Chrome OS and the style won’t please everyone but this is a fantastic budget all-in-one PC
- Weird but practical design
- Good screen and excellent sound
- Decent mouse and keyboard
- CPU could be faster
- Screen height isn’t adjustable
The HP Chromebase 22-aa0000na shouldn’t work half as well as it does. It’s a touchscreen all-in-one PC with a dated specification running Chrome OS, and its 21.5in screen looks like it’s mounted on a traffic cone.
Yet the more time you spend with this curious Chrome OS desktop, the more it starts to make sense. It’s not only the best Chrome OS all-in-one – which is easy, given that there is so little competition – but a cracking budget AIO, full stop.
HP Chromebase 22-aa0000na review: What you need to know
This is what Google and its partners like to call a Chromebase: a desktop Chrome OS device with a built-in screen, aimed primarily at the office and education markets but that can also be used in the home.
This particular Chromebase has a 21.5in Full HD screen, a 10th generation Core i3-10110U processor, 8GB of RAM and a 256GB SSD, along with a pair of 5W speakers built into that conical stand. It’s not the first Chromebase – Acer and LG have had a crack in the past – but it’s the only one on the market right now.
HP Chromebase 22-aa0000na review: Price and competition
There’s not much competition on the Chromebase front but there are other all-in-one PCs. The 24in M1 Apple iMac is the champion of the sector but at £1,249 for the base model it’s significantly more expensive. At this level, the HP Chromebase’s main rivals are the Acer Aspire C24 Series (From £700) and Dell’s Inspiron 5000 AIO series. Both run Windows, have larger screens and start at around £620. Dell’s new Inspiron 24 series is also worth a look although, at the time of writing, we hadn’t yet had one in for testing.
Alternatively, if you’re after a big-screen Chrome OS device, you might want to check out the Acer Chromebook 317 (£299) or the Asus Chromebook CX1 (CX1700) (£249). Both are Chromebooks with HD or full HD 17in screens.
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HP Chromebase 22-aa0000na review: Design
While it takes a while to get past the HP Chromebase 22’s unconventional design, it’s actually quite practical. For one thing, it’s extremely robust, and the cone-shaped stand means it’s hard to push the unit around on the desk or knock it off-balance. The screen is held at a fixed height of 16.5cm from the surface of the desk, while the desk space needed is relatively meagre; the base of the stand is a circle roughly 17cm in diameter.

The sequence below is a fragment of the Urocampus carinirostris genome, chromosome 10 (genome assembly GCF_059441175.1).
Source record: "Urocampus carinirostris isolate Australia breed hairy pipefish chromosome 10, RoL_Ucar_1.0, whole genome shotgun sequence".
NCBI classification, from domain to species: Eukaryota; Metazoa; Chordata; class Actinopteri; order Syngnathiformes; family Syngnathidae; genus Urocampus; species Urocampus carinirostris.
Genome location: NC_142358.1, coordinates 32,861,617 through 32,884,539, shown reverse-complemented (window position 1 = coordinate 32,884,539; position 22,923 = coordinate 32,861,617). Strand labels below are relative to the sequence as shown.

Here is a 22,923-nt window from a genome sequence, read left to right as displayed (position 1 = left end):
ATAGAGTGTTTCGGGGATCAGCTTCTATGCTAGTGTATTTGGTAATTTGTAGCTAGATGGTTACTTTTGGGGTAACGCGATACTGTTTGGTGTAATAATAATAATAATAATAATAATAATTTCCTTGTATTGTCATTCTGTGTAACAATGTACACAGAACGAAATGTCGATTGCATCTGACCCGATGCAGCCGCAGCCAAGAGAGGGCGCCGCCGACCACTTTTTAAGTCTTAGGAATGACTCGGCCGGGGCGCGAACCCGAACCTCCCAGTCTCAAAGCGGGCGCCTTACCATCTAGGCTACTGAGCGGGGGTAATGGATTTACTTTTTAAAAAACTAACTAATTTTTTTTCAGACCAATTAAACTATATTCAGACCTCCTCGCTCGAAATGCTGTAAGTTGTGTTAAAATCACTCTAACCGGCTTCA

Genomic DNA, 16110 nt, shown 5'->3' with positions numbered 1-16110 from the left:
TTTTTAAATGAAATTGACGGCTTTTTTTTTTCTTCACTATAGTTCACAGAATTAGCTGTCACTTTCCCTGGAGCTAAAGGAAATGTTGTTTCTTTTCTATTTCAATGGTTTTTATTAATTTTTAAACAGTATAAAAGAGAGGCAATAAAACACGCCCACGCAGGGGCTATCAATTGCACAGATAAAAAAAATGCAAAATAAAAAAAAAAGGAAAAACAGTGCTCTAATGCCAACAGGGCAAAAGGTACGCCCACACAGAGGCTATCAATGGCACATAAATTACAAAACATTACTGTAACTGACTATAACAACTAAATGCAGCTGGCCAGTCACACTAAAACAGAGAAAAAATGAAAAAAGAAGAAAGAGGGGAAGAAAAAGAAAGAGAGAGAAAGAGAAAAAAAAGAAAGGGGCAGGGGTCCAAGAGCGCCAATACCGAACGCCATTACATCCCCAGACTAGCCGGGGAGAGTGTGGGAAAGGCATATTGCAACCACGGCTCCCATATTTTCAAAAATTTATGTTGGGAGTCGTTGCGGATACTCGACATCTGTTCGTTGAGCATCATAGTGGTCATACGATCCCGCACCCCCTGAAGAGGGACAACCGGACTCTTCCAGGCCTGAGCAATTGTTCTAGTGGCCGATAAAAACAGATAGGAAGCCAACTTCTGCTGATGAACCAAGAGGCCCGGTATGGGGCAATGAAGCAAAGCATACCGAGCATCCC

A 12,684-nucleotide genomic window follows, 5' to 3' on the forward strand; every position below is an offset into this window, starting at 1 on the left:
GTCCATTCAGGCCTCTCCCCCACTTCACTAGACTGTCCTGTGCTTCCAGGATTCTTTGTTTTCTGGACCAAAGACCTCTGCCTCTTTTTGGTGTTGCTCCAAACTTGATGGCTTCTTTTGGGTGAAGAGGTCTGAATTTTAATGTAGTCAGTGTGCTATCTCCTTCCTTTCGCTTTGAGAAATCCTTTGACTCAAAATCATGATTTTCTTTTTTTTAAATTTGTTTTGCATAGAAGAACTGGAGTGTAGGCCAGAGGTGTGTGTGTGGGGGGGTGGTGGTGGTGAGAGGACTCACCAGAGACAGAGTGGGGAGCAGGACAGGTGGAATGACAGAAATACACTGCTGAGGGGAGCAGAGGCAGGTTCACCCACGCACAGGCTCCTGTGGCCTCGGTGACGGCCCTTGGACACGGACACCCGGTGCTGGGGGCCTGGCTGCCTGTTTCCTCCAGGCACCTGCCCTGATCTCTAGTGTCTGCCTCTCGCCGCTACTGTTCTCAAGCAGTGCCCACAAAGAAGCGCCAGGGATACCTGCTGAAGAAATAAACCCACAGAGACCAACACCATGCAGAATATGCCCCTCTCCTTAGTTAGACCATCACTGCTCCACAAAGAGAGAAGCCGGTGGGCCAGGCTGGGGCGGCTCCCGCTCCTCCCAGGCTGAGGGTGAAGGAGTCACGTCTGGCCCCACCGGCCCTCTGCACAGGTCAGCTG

This doesn’t just leave you with more space on your desk but also gives the screen room to rotate through 90° into a portrait mode, which makes it handy for editing Google Docs documents or even browsing websites with a lot of scrolling, although – oddly and annoyingly – the mouse pointer doesn’t change orientation when you do this, so you have to get used to using it at a weird angle.
All the connectivity is located at the rear of the cone, where you’ll find a 3.5mm audio jack, two 5Gbits/sec USB-C ports and two 10Gbits/sec USB-A ports. The USB-C ports also support USB-PD for charging and DisplayPort 1.2. Meanwhile, you’ve got 2×2 MIMO Wi-Fi 6 and Bluetooth 5 for networking and wireless peripherals.
HP Chromebase 22-aa0000na review: Keyboard and touchpad
The bundled keyboard and mouse connect over Bluetooth. The mouse is a lightweight, ambidextrous effort with just the two buttons and scroll wheel and, while I’d like something with a more ergonomic feel, it’s perfectly usable. It’s also worth remembering that the Chromebase 22 has a touchscreen. I still find touchscreens slightly unnecessary on ChromeOS devices and particularly on a display this big but it’s sensitive and very usable and might even come in useful if you’re running Android apps.